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Photo: Spencer Platt/Getty Images

Google and Facebook, which together dominate the market for digital ads, will no longer allow bail bonds services, which advocates say prey on vulnerable people, to advertise on their platforms.

Why it matters: From Russian election meddling to discrimination, there's a larger reckoning going on about harms that can come from the sprawling online ad ecosystem. Both companies have banned ads for high-interest payday loans already, as well as ads for cryptocurrency.

The details:

  • Google said it would prohibit ads for bail bonds services as of July, with Global Product Policy Director David Graff citing research that shows "for-profit bail bond providers make most of their revenue from communities of color and low income neighborhoods when they are at their most vulnerable."
  • Facebook said later in the day that it would ban the ads but that details were still being worked out. "Advertising that is predatory doesn't have a place on Facebook," said Vice President of Global Policy Management Monika Bickert in a statement.

Behind the scenes: The Essie Justice Group, which advocates for the end of the money bail system, said it and other civil rights groups had been discussing the issue with Google since last year. "Google’s move to ban bail bonds ads is the most massive divestment any private sector entity has made from the bail industry," the group said in a message to supporters.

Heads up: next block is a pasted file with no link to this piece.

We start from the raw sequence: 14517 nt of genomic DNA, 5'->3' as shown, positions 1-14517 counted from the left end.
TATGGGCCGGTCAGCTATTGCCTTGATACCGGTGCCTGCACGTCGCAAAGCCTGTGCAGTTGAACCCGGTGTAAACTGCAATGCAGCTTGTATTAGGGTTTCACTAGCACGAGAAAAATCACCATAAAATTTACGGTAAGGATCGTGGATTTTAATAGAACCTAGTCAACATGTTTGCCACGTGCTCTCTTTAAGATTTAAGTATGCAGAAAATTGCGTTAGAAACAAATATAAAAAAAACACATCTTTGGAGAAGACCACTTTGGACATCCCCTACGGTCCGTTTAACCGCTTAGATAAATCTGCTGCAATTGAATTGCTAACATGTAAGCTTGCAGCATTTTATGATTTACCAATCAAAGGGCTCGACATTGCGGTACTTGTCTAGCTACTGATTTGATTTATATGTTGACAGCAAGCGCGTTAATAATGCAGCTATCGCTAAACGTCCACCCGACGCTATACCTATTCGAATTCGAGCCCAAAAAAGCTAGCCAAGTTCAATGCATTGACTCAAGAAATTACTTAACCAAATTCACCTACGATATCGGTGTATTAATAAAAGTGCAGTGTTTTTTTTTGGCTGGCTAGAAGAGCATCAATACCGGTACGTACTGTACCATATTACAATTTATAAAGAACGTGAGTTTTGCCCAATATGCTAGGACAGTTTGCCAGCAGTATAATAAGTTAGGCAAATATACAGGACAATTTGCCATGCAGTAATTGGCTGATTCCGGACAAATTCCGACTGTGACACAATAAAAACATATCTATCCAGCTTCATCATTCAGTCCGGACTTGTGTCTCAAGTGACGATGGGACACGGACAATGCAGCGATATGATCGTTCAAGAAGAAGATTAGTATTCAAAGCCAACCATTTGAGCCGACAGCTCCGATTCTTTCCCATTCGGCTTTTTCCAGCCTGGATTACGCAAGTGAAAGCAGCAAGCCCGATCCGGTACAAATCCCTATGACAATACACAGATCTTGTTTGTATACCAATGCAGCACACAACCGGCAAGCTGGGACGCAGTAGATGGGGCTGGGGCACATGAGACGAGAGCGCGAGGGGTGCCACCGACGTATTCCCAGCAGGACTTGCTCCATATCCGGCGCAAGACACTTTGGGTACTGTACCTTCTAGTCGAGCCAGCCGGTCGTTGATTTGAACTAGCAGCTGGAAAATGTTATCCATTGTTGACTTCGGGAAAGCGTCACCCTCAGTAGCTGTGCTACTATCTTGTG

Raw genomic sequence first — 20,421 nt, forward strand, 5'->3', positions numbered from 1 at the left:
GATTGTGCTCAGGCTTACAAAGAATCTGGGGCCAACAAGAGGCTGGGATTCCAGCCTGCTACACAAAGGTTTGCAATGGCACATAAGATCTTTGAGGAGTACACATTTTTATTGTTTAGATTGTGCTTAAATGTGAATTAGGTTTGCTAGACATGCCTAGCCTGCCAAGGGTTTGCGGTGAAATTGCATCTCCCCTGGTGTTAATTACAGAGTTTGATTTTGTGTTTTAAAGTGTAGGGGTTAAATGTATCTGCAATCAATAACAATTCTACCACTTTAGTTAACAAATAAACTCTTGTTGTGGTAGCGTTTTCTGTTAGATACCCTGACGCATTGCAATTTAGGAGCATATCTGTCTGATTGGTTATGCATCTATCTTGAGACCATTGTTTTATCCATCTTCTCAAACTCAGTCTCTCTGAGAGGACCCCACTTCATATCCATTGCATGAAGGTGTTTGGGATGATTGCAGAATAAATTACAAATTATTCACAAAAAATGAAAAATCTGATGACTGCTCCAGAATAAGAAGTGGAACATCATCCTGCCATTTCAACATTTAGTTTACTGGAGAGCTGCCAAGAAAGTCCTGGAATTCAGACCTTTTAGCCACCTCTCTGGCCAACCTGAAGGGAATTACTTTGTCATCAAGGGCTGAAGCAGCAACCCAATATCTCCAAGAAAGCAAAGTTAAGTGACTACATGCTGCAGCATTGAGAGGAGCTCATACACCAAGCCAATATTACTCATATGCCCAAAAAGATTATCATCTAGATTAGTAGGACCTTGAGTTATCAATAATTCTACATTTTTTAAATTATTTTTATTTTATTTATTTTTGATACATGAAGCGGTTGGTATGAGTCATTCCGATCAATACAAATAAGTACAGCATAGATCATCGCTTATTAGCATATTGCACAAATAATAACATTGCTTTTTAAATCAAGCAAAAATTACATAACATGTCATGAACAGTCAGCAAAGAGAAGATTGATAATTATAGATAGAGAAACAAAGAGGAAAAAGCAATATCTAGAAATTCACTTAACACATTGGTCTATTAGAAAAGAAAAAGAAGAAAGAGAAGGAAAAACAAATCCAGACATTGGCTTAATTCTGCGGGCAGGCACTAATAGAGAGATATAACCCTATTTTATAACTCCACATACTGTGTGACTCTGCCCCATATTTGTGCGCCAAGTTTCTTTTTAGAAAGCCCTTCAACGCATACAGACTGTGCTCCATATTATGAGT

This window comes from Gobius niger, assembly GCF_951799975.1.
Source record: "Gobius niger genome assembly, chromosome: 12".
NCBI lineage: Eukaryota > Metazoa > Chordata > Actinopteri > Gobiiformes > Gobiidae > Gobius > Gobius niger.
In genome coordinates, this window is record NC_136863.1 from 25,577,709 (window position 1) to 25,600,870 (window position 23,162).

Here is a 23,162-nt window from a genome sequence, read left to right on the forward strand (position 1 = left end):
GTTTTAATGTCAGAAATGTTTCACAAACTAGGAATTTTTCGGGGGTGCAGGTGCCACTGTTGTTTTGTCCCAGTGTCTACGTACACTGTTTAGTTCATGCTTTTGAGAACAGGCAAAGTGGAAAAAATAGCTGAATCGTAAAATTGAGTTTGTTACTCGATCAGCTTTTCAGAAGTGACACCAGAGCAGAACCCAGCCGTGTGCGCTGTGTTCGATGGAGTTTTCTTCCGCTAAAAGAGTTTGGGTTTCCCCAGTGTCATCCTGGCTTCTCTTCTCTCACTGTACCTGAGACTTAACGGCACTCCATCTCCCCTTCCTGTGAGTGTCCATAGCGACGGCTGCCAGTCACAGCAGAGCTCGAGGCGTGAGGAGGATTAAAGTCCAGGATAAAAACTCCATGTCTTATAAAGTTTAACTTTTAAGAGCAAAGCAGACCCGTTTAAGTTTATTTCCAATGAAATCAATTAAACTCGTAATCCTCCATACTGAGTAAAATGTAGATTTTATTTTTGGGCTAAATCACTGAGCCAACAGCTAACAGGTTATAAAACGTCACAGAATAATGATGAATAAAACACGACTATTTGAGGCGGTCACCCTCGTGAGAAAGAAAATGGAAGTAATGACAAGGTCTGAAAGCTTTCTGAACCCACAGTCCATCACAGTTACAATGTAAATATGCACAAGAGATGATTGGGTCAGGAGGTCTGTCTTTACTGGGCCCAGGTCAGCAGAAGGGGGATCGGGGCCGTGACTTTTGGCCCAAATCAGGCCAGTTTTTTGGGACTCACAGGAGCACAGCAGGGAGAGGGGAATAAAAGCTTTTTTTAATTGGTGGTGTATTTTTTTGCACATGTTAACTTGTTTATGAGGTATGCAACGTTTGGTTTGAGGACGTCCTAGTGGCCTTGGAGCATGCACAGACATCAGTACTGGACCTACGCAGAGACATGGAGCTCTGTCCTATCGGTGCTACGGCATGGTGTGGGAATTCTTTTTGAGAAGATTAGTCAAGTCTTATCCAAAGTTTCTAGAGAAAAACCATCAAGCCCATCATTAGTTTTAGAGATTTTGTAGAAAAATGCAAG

Go deeper: Google will work with Koch Industries, owned by conservative donors David and Charles Koch, on an event this week related to reforming the bail system.

Go deeper

53 mins ago - Health

U.S. ahead of pace on vaccines

A health care worker administers a dose of the Moderna vaccine in Ruleville, Mississippi. Photo: Rory Doyle/Bloomberg via Getty Images

The U.S. is now vaccinating an average of 2 million people a day, up from 1.3 million in early February.

Why it matters: That puts us on track to hit President Biden's goal of 100 million doses a month ahead of schedule.

Updated 3 hours ago - Politics & Policy

Harris breaks tie as Senate proceeds with lengthy debate on COVID relief bill

Photo: Oliver Contreras/Bloomberg via Getty Images

The Senate on Thursday voted 51-50 — with Vice President Kamala Harris breaking the tie — to proceed to debate on President Biden's $1.9 trillion coronavirus rescue package, likely setting up a final vote this weekend.

The state of play: Sen. Ron Johnson (R-Wis.) is forcing the Senate clerk to read the entire 628-page bill on the floor, a procedural move that will likely add 10 hours to the 20 hours already allotted for debate.

4 hours ago - World

Netanyahu campaigns against Biden's plan to save Iran deal

Netanyahu campaigns at a gym last month. Photo: Pool/AFP via Getty

Israeli Prime Minister Benjamin Netanyahu indirectly criticized the Biden administration for its intention to return to the Iran nuclear deal and told his supporters he was prepared to "stand against the entire world" to stop it.

Why it matters: This is a major change of tune for Netanyahu, who had been careful in his statements on the Iran deal and avoided publicly criticizing President Biden. The statement was part of Netanyahu's attempt to rally his base ahead of Israel's election on March 23.